Impression Most tooth-colored indirect inlay/onlay systems require an impression of the prepared tooth and the adjacent teeth as well as interocclusal records, which allow the restoration to be fabricated on a working cast in the laboratory .

Temporary restoration :

Temporary restoration Advantages of the temporary restoration: The temporary protects the pulp-dentin complex in vital teeth . Maintains the position of the prepared tooth in the arch . And protects the soft tissues adjacent to prepared areas .

Temporary restoration :

Temporary restoration The temporary restoration can be made using conventional techniques and acrylic resins or bis-acryl composite materials. Care should be taken to avoid the bonding of the temporary material to the preparation at this phase of the procedure. A lubricant of some sort may be applied to the preparation if desired especially if a resin-based material was used to block out undercuts and level the walls of the preparation. Temporary restorations for PFM and cast gold restorations typically are cemented with eugenol-based temporary cements.

Temporary restoration :

Temporary restoration However, eugenol is believed to interfere with resin polymerization and could potentially reduce the adhesion of the permanent composite cement to tooth structure .. use of a non-eugenol temporary cement is recommended. when the temporary phase is expected to last longer than 2 to 3 weeks zinc phosphate cement can be used to increase retention of the temporary restoration.

Shade selection:

Shade selection




CAD/CAM Before, performing any restorations it was all about mostly the laboratory procedures and it required long time for the patient to wait and continuous follow up by the dentist. Nowadays there is a solution to make an exact fitting highly esthetical restoration just in one visit by the help of an electronic device called CAD/CAM. It all started by an integration of a modern electronics with an bio–medical science. CAD is a software and CAM is the hardware, by which it is an infra red scanning digital camera that scans a tooth surface that needs a restoration and sends a computed information to the P.C, that processed data and sends it to a robotic restoration milling machine, that cut precisely to fabricate a restoration in needed shade and material. CAD/CAM is also known as a micro milling device.


CAD/CAM Tooth preparations for CAD/CAM inlays must reflect the capabilities of the CAD “Software” and CAM “hardware” milling devices that fabricate the restorations. Laboratory-fabricated indirect systems require the preparation to have a path of draw that allows insertion and removal of the restoration without interferences from undercuts. However, the CAD/CAM system automatically "blocks out" any undercuts during the process to eliminate any mishaps . CAD/CAM steps: The patient is examined and prepared Anesthesia is performed Isolation with a rubber dam Tooth preparation is carried out. Reflective powder is adapted on a prepared tooth surface.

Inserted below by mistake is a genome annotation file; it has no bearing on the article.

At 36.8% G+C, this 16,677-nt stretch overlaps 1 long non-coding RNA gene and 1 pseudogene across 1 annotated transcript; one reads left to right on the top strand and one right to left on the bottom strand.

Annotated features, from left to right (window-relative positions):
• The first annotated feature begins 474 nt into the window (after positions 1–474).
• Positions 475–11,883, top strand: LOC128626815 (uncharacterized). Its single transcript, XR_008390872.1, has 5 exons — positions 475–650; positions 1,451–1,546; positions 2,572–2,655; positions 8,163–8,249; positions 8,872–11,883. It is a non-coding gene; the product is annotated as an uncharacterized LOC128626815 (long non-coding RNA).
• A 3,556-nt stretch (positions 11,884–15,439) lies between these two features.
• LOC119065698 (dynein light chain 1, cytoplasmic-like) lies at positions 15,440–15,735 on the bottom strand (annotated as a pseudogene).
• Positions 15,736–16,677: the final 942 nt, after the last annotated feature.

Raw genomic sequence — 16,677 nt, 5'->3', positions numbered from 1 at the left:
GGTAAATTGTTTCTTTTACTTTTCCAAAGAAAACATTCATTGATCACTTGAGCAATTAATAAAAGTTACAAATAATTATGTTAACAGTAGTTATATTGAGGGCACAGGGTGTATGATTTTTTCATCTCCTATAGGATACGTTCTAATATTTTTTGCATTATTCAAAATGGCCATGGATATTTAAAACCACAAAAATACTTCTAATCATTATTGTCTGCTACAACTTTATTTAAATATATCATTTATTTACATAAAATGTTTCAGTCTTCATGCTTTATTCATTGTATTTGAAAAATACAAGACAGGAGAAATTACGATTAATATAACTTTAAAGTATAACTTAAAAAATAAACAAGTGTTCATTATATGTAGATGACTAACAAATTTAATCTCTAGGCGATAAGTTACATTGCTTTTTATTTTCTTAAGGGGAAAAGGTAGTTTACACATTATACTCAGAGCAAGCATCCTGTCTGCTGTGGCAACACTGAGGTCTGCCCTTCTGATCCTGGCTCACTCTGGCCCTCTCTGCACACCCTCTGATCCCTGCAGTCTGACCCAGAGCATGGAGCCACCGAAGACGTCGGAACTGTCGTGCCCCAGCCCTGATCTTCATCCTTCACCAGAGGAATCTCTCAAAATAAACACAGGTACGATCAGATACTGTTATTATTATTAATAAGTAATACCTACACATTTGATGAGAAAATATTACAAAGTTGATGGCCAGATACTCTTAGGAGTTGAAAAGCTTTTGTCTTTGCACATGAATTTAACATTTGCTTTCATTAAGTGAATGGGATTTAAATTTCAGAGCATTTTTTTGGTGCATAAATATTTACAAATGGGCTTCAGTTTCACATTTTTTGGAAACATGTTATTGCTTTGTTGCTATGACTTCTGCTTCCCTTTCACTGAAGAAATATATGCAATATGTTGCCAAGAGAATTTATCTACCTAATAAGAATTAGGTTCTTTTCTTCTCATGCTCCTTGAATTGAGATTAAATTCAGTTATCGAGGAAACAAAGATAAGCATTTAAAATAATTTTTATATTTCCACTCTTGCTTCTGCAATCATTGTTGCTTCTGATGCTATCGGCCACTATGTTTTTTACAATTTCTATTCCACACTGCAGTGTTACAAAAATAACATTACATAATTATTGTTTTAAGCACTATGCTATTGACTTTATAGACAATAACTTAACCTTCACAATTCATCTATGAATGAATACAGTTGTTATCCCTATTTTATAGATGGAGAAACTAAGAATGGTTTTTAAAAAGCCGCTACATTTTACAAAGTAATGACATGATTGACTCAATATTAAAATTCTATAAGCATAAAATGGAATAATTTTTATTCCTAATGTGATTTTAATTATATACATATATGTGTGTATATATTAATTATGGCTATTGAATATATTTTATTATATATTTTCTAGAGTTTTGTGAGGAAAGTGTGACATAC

Fabrication steps:

Fabrication steps The dentist prepares the tooth the use scanning device to collect information on the shape of the preparation this step is termed optical impression. The system project an image of the preparation and surrounding structure on a monitor allowing the dentist to use the CAD portion of the system to design the restoration the operator must input and or confirm the boundaries of the restoration the gingival margins and the proximal contact.

Fabrication steps:

Fabrication steps Once the restoration has been designed the computer a micro milling device (CAM) portion which mills the restoration out of the block of high-quality ceramic. The restoration is removed from the milling device ready for try in and cementation. No need for conventional impression. Temporary restoration. Multiple appointment. They are strongest ceramic available for use in dentistry Still a CAD/CAM restorations is a quite expensive but its only away to fabricate custom restorations in a moment.

CAD/CAM video:

CAD/CAM video

Try-in and cementation :

Try-in and cementation The try-in and cementation of tooth-colored inlays / onlays are more demanding than that for cast metal restorations because of: The relatively fragile nature of the ceramic or composite material. The requirement of near-perfect moisture control. The use of composite cements. The ceramic or composite inlay is relatively fragile until it is bonded in place with composite cement. Very little pressure should be applied to the restoration during try-in. Because of this fragility, occlusal evaluation and adjustment are delayed until after cementation.